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The DTI – Palawan Provincial Office and other Inter-Government Agency Partners together with Private Sector, the Philippine Center for Entrepreneurship, Inc. – Go Negosyo is proud to implement Kapatid Mentor Micro Entrepreneurs Program (KMME) which aims to help MSMEs scale up their business thru coaching and mentoring by business owners and practitioners on different functional areas of entrepreneurship. The said program is under the Kapatid Angat Lahat! Initiative to contribute to economic...
Mindoro Occidental lies on the western part of the island of Mindoro. It is located south of the province of Batangas in Southern Luzon and Northwest of the Visayas. The province is bounded on the north by the Verde Island Passage, on the west and south by Mindoro Strait and China Sea, and on the east by its sister province, Mindoro Oriental.
Agriculture propels the economy of Mindoro Occidental and of, the various agricultural activities; rice farming is the most prevalent which makes the province the highest palay producer in Region IV-A and IV-B. It is among the country’s top agricultural producers, the so-called “Food Basket of the Philippines”. Major agricultural products include rice, corn, coconut, tobacco, garlic, onions, mango, banana, melons, and peanuts. Fisheries and aqua-marine products include salt, milkfish, prawn, tuna, octopus, and seaweeds.
The island of Mindoro is internationally recognized as an area for bio-diversity conservation. It has great potential foe eco-tourism for there are not only one but two well-renowned national parks in the province: Apo Reef Marine National Park, located in Sablayan, is the largest reef in the country and second largest in the world; and Mt. Iglit-Baco National park, which was proclaimed as Tamaraw Reservation and Bird Sanctuary in November 1970 and covers the Municipalities of Sablayan, Calintaan, Rizal and San Jose.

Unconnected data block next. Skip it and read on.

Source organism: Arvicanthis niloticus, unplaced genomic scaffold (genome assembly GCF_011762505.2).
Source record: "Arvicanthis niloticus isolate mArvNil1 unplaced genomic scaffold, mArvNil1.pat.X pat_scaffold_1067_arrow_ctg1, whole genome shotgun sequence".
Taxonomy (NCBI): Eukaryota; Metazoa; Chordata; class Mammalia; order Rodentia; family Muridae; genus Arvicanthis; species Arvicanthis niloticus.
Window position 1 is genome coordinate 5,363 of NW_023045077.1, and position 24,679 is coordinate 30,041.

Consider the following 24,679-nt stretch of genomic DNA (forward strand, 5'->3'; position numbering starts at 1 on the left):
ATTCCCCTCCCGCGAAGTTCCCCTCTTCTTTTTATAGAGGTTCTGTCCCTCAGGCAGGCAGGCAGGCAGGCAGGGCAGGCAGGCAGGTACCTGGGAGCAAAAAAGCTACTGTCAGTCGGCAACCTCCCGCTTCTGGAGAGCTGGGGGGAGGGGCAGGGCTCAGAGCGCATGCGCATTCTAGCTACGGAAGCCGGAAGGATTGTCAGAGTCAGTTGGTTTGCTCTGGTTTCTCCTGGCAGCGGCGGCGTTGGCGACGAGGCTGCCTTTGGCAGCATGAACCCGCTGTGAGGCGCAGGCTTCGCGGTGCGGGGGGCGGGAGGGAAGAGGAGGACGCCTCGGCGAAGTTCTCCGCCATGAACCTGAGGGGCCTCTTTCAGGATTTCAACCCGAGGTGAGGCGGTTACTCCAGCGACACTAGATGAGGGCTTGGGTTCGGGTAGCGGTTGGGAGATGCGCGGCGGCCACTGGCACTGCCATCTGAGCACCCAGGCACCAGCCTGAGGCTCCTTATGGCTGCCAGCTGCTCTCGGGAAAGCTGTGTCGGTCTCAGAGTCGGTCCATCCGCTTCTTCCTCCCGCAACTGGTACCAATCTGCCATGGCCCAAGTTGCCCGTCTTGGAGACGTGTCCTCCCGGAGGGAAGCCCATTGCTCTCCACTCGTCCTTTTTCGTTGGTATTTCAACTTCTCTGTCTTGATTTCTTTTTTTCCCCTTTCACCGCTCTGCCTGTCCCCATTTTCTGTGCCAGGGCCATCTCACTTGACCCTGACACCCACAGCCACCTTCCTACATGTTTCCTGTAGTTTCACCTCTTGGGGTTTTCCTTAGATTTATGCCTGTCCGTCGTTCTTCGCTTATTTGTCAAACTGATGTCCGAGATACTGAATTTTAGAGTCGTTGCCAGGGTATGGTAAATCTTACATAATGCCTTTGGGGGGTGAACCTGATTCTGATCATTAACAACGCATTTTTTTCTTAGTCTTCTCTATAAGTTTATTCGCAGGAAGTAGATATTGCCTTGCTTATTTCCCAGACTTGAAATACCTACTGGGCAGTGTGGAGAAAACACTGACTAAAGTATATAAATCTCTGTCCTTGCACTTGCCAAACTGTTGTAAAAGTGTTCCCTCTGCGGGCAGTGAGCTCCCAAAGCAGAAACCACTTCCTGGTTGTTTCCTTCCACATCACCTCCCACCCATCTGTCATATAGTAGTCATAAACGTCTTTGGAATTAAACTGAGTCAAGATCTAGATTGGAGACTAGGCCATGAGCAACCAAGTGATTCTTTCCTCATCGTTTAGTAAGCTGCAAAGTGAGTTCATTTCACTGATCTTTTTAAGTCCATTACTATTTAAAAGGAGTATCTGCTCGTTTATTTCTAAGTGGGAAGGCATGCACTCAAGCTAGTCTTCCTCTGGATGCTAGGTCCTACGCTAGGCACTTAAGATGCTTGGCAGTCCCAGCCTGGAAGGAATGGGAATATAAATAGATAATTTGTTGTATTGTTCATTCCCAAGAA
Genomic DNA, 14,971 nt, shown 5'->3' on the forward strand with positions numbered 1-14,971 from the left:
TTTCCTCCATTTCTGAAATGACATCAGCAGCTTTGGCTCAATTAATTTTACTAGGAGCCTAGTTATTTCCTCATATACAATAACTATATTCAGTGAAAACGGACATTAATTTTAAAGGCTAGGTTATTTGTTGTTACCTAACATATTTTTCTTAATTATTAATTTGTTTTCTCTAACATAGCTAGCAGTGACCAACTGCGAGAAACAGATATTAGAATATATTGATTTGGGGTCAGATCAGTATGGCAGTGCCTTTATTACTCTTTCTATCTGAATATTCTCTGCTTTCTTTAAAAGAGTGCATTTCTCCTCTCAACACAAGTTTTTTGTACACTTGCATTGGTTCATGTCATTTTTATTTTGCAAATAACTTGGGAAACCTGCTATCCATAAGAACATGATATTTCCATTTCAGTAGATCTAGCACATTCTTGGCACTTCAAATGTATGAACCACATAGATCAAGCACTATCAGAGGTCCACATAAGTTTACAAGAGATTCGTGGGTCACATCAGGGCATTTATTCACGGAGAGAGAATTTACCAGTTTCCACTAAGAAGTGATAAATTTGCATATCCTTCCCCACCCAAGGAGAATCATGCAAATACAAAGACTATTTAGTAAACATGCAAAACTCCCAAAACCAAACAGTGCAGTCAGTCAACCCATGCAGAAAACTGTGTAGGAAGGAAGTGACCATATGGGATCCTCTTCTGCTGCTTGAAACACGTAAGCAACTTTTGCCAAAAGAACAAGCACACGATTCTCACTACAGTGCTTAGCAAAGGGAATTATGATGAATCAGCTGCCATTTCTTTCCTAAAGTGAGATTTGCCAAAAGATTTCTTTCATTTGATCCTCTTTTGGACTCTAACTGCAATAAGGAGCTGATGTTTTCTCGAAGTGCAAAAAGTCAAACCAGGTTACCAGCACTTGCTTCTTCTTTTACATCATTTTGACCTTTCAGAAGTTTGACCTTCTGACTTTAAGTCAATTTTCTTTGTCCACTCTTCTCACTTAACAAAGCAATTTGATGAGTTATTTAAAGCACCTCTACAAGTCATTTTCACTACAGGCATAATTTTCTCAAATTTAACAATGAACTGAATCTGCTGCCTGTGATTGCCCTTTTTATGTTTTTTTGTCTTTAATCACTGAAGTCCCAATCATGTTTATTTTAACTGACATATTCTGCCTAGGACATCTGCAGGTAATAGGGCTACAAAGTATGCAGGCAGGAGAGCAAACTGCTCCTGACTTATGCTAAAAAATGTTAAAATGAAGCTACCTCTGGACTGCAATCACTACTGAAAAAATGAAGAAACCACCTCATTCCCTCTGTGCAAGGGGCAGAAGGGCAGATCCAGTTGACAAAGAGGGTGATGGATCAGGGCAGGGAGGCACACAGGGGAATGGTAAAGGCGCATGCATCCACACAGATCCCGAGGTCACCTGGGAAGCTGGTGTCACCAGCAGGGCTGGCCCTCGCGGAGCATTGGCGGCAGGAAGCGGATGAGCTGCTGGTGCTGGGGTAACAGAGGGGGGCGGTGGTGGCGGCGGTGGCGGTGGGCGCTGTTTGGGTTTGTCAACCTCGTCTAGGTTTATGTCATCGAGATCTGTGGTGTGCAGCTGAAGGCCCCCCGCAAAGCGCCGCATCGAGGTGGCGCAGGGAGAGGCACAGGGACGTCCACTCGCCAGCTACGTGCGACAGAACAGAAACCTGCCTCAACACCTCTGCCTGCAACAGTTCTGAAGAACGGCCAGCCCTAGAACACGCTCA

Other tourist destinations include the Pandan Island Resort, Libuao and Tabtaban Lakes, Malatong-tong River and Falls, Cabacungan Lake and Falls, and Parola Park in Sablayan; the Calawagan Mountain River and Falls in Paluan; the Tamaraw Gene Pool in Rizal; and for cave enthusiasts there is the Purnaga Cave in Magsaysay.
Mindoro Oriental is a tropical island paradise of the Southern Tagalog Region, the next big island to the south of Manila and the seventh largest island in the Philippines. Mindoro Oriental has been a home to the admired reflections of creation such as the solemn ambiance of waterfalls, the inviting splashes of white beaches, the thriving green forests, the mysterious adventure of caves, the delightful variety of seafood, the main home of the Mangyans and most especially the irresistible hospitality of the Mindorenos.
Mindoro Oriental’s bulk of outward merchandise consists of rice, banana, calamansi, livestock, and poultry, and fish products. Inward merchandise, on the other hand, consists mainly of petroleum products, basic and prime commodities, consumer electronics, motor vehicles and parts, and construction materials. The stability of the supply of these goods contributed a consistent single-digit inflation rate is lower than the regional and national averages. Major trading partners are the nearby CALABARZON provinces and Metro Manila which are currently the center of the countries’ economic gravity.